On April 26, 2003, Sprawl-Busters described the efforts of residents in Victor, New York to stop a proposed “Victor Commerce Park” development, which included a 204,000 sq.ft. Wal-Mart Superstore, three strip plazas, three restaurants, five office buildings, one hotel, one out parcel, for a total of 566,000 sq. ft. There would have been parking for nearly 3,000 cars and only one entrance/exit. It was proposed for a 95 acre parcel surrounded by residential property. The land includes both residential and commercial property. However, according to the town code, when property has two zoning districts, the most conservative zoning rules. The developers, Benderson Development Company, wanted to use a property swap to rezone the parcel in order to make this mini-city possible, instead of going before the zoning board to rezone the property. Last night, the Victor Planning Board Tuesday night ruled that the proposed Wal-Mart superstore was not a good fit for a development site along a busy stretch of Route 96 and near residential
Neighborhoods, according to the Democrat and Chronicle newspaper. By a 6-1 vote, the Planning Board issued a statement of findings that says that no single building in Benderson’s proposed Victor Commerce Park could be more than 100,000 sq. ft. That means Benderson’s Wal-Mart supercenter, which has now grown to 211,699 s.f., is simply too big for the parcel. Benderson could now resubmit a plan that meets the criteria in the Planning Board’s 40-page findings, including a requirement that 51% of the 95 acres must remain open, and that businesses in the proposed development should not be open throughout the night. The developer’s traffic engineers insisted that the traffic problems posed by this enormous development could be addressed, but the Planning Board was not convinced. Town officials said that Benderson could sue the town if they simply rejected the project. “The developer has a legal right to put something on the property. We were in a bind,” the Planning Board Chairman John told the newspaper. Wal-Mart could agree to build a store no larger than 100,000 s.f. “We don’t have an indication from Wal-Mart whether they would want to be part of a proposal that has that limitation,” a Benderson official told the newspaper. The developer now has until October 17th to submit a revised plan conforming to the Planning Board’s findings. The developer said that if Wal-Mart doesn’t downsize for this project, another retailer – with a smaller store – might replace Wal-Mart, although Wal-Mart could try to break down its project into several small stores. Benderson has owned this land for eight years.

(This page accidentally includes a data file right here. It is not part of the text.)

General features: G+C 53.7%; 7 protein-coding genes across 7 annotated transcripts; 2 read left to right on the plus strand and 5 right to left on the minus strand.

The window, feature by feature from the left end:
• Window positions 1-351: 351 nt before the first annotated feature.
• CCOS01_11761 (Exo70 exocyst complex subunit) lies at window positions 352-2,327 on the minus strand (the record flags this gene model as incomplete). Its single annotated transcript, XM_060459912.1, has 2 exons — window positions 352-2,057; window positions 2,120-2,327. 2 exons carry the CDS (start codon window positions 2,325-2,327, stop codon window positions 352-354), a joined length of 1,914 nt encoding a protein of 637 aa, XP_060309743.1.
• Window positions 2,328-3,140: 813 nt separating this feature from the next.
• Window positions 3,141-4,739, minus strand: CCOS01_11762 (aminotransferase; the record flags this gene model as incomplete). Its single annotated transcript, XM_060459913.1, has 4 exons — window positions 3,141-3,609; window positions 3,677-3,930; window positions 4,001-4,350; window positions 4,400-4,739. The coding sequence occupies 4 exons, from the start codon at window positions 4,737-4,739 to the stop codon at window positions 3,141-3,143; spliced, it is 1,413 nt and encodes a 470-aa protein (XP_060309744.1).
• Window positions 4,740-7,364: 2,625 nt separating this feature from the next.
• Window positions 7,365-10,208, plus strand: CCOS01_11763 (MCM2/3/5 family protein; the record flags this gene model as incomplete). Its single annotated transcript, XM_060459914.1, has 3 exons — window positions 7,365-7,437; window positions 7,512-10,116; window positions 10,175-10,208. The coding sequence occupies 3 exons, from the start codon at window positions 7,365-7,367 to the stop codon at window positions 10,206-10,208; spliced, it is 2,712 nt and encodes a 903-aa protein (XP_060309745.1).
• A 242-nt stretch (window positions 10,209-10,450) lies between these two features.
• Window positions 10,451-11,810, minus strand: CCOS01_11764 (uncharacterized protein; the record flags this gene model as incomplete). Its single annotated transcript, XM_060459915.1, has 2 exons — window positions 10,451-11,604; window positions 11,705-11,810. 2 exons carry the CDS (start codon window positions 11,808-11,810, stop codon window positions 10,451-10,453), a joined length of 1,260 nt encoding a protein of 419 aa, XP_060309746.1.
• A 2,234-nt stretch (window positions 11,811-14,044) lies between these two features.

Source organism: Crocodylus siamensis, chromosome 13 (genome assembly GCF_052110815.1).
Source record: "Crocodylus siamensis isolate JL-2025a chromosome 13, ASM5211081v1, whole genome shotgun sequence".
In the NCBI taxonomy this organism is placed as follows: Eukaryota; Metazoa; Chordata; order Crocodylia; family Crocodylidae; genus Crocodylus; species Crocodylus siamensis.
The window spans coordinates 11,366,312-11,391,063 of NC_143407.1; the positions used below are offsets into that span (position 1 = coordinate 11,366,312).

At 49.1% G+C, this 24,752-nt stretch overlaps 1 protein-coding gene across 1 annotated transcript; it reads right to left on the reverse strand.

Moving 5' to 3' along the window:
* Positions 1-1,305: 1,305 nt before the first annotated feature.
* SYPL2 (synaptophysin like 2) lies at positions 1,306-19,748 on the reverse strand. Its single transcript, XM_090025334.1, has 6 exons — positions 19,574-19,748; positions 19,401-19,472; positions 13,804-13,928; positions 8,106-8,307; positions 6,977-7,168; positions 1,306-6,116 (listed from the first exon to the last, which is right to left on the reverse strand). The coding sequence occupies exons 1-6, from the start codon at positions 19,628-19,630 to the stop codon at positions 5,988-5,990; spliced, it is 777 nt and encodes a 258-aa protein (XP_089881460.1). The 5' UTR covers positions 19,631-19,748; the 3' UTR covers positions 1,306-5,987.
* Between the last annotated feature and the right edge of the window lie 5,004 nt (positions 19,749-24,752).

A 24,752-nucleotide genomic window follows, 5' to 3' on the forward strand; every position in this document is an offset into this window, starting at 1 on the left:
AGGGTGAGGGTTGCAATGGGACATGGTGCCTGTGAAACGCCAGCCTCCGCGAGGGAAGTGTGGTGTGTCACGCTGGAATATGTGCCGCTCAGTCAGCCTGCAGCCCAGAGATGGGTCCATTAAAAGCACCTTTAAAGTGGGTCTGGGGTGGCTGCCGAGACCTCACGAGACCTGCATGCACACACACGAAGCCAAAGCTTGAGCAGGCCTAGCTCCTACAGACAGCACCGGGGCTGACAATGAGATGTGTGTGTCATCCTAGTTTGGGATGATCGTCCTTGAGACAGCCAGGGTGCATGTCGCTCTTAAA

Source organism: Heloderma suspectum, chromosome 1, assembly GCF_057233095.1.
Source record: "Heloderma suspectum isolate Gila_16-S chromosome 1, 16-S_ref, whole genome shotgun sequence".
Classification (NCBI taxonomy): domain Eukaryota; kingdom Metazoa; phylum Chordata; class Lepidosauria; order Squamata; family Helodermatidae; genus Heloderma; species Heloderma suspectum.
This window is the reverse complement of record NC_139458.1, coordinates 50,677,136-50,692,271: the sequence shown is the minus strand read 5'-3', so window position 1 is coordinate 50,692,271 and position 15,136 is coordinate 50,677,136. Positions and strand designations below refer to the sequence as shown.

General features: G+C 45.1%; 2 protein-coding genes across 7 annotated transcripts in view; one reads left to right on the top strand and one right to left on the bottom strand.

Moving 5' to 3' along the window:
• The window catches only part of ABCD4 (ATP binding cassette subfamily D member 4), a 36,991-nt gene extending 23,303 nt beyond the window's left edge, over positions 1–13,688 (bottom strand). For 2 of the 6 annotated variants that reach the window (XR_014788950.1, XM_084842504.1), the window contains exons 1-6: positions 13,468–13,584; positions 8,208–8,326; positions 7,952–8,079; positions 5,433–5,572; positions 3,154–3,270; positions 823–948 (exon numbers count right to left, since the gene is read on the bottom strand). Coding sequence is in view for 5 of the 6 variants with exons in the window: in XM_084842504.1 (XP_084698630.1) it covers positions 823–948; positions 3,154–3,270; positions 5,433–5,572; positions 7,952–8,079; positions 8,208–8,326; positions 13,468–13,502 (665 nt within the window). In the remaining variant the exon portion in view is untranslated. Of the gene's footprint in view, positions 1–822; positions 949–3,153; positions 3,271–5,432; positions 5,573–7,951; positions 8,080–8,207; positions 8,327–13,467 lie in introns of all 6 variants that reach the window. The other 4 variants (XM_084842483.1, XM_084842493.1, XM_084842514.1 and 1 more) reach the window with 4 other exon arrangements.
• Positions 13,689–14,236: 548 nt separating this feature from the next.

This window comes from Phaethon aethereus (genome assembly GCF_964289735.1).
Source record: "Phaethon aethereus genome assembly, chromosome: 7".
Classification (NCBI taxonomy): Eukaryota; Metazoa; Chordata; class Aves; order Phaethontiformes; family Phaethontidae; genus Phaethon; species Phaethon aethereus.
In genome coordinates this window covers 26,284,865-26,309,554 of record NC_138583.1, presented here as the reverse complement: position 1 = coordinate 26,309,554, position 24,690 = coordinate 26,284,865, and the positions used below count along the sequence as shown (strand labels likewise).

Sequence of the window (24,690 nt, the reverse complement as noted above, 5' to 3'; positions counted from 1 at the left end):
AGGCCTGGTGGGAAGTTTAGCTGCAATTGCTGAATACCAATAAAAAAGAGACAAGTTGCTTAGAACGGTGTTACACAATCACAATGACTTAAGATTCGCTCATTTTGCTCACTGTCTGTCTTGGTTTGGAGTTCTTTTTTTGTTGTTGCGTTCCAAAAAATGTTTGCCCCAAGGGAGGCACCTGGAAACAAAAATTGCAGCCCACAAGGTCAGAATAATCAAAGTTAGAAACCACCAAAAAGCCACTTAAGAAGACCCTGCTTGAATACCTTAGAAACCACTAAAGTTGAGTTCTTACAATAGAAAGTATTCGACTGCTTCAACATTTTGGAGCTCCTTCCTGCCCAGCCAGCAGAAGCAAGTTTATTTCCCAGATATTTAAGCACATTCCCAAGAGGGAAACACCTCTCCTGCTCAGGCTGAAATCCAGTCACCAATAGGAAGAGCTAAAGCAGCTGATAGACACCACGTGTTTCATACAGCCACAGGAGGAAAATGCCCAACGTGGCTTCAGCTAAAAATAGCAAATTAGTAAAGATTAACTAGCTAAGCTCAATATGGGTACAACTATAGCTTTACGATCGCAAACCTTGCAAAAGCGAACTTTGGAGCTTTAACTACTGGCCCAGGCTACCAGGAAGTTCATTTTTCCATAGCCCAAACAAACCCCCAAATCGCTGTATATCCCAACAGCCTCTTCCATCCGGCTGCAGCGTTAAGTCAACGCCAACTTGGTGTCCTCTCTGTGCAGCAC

This is what happens when a developer refuses to bend to what a community wants. Benderson wouldn’t bend. Victor has been clear about size limits, and land use goals — but the developer has succeeded in tying up its land for eight years, wasting time, money, and running up municipal costs — all for nothing. After all these years, Benderson still has to come back in with a plan that conforms to what the town wants. The threat that Wal-Mart might break its stores into smaller pieces is what the company postured to do in Dunkirk, Maryland, but never did, because of negative publicity. Wal-Mart can try to “game” the system, or, as they did in Tampa, Florida, just build one of their “Urban 99” stores at 99,000 s.f. Either way, the developer had a clear path to take, but muddied the waters so badly by ignoring local wishes, that it has spent a small fortune spinning its wheels, and leaving the residents in Victor victorious over this supercenter project.